And so the paradox: happiness is never a function of filling oneself up; it is a wonderful function of giving oneself away.

When the divine grace enters one’s life (and everything we have is the result of divine grace), the task is to contrive a way to make it a gift. In a sense, the divine life—which exists only in gift form—can be “had” only on the fly.

Notice please that we are to love with a properly divine love: “I have called you friends, because I have told you everything I have heard from my Father.” Radical, radical, radical. Complete, excessive, over-the-top.

For more reflections like this, sign-up to receive daily gospel reflections in your email inbox at dailycatholicgospel.com

Read today’s Gospel (John 13:1-15)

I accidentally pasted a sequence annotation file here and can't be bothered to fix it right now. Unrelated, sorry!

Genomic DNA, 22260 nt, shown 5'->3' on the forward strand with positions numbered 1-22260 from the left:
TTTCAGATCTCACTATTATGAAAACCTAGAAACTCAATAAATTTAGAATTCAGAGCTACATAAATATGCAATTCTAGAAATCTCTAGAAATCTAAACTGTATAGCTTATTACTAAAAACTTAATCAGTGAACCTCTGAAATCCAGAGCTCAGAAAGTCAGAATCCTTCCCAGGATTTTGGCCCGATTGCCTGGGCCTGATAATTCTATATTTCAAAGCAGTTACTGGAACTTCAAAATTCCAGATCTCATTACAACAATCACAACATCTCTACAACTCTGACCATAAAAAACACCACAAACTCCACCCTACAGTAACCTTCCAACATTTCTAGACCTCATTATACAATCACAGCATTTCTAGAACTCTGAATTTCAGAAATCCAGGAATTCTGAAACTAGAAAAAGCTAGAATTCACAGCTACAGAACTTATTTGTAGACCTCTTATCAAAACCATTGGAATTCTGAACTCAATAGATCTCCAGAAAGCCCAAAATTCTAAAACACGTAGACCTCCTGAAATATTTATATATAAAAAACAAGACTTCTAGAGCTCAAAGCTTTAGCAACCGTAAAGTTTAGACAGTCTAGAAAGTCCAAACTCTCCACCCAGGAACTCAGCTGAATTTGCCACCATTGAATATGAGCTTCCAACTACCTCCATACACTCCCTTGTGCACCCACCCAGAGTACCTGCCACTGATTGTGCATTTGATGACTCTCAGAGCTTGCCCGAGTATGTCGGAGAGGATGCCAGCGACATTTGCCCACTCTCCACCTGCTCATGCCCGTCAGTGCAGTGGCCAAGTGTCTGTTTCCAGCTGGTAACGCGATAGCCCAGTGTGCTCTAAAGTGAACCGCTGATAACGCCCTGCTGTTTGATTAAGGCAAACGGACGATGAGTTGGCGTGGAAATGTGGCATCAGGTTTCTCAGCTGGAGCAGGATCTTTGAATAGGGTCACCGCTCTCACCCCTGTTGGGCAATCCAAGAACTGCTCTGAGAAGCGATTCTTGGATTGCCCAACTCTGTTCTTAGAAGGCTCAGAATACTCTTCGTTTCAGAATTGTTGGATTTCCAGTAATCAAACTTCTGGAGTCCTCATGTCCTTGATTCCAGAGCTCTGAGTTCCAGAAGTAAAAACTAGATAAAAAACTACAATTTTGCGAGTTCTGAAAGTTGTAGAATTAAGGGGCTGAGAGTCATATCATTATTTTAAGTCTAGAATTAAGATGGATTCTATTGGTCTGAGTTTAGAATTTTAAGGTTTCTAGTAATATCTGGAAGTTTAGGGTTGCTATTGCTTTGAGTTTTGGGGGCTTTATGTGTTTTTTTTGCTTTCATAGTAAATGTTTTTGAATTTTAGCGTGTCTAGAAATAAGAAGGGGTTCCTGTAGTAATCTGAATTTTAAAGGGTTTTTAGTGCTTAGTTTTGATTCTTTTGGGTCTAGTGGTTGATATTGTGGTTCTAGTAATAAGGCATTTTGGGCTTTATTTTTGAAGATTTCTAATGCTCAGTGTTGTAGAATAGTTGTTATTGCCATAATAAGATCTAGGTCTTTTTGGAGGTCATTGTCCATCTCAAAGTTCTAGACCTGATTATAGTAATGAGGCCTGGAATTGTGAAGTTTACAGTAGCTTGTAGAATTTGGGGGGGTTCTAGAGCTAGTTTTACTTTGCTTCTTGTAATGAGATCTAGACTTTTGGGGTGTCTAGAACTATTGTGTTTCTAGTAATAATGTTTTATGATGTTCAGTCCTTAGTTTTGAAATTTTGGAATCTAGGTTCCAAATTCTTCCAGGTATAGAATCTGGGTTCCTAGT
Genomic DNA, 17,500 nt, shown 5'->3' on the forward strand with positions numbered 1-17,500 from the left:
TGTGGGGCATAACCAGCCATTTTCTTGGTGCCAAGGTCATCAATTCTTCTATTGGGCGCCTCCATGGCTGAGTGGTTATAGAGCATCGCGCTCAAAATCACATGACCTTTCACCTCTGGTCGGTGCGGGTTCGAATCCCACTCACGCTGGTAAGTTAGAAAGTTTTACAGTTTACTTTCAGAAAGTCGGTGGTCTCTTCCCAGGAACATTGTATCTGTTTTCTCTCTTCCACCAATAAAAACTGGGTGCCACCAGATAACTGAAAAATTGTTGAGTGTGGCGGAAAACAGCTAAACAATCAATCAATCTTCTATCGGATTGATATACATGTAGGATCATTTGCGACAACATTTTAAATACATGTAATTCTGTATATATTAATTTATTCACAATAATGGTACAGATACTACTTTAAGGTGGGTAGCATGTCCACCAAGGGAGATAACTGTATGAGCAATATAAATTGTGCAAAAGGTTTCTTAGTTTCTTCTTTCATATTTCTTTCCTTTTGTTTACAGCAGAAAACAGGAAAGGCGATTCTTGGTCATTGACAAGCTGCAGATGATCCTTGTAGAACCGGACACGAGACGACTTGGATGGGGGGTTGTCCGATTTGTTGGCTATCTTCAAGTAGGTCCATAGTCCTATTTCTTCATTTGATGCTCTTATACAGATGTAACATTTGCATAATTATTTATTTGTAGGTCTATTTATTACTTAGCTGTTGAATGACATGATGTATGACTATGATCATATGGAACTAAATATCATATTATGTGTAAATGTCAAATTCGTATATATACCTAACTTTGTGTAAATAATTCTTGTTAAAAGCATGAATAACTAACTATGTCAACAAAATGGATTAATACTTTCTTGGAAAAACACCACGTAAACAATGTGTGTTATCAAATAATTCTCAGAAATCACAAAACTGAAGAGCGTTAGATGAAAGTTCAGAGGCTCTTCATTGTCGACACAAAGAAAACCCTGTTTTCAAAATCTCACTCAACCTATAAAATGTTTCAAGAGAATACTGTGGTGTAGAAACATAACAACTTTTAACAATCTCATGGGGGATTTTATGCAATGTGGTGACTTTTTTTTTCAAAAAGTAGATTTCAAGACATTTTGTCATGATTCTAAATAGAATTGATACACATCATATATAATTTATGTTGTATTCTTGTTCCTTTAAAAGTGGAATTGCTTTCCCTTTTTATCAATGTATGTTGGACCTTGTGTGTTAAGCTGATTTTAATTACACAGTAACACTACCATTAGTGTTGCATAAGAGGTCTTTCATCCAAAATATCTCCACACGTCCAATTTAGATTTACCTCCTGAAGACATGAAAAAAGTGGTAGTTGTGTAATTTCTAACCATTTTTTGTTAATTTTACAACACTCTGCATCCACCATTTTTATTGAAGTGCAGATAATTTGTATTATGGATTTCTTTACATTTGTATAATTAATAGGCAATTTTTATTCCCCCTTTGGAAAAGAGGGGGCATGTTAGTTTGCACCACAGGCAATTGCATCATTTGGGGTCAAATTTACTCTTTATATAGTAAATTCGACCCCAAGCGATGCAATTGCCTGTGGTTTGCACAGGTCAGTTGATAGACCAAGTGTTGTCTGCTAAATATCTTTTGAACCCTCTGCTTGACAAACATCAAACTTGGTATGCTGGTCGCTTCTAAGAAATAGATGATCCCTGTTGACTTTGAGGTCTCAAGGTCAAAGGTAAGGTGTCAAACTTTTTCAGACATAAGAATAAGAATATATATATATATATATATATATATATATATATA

Categories
Prayer

The Angelus

The Angel of the Lord declared to Mary:
And she conceived of the Holy Spirit.

Hail Mary, full of grace, the Lord is with thee; blessed art thou among women and blessed is the fruit of thy womb, Jesus. Holy Mary, Mother of God, pray for us sinners, now and at the hour of
our death. Amen.

Behold the handmaid of the Lord: Be it done unto me according to Thy word.

Hail Mary, full of grace, the Lord is with thee; blessed art thou among women and blessed is the fruit of thy womb, Jesus. Holy Mary, Mother of God, pray for us sinners, now and at the hour of
our death. Amen.

And the Word was made Flesh: And dwelt among us.

Hail Mary, full of grace, the Lord is with thee; blessed art thou among women and blessed is the fruit of thy womb, Jesus. Holy Mary, Mother of God, pray for us sinners, now and at the hour of
our death. Amen.

Pray for us, O Holy Mother of God, that we may be made worthy of the promises of Christ.

Let us pray:
Pour forth, we beseech Thee, O Lord, Thy grace into our hearts; that we, to whom the incarnation of Christ, Thy Son, was made known by the message of an angel, may by His Passion and Cross be brought to the glory of His Resurrection, through the same Christ Our Lord. Amen.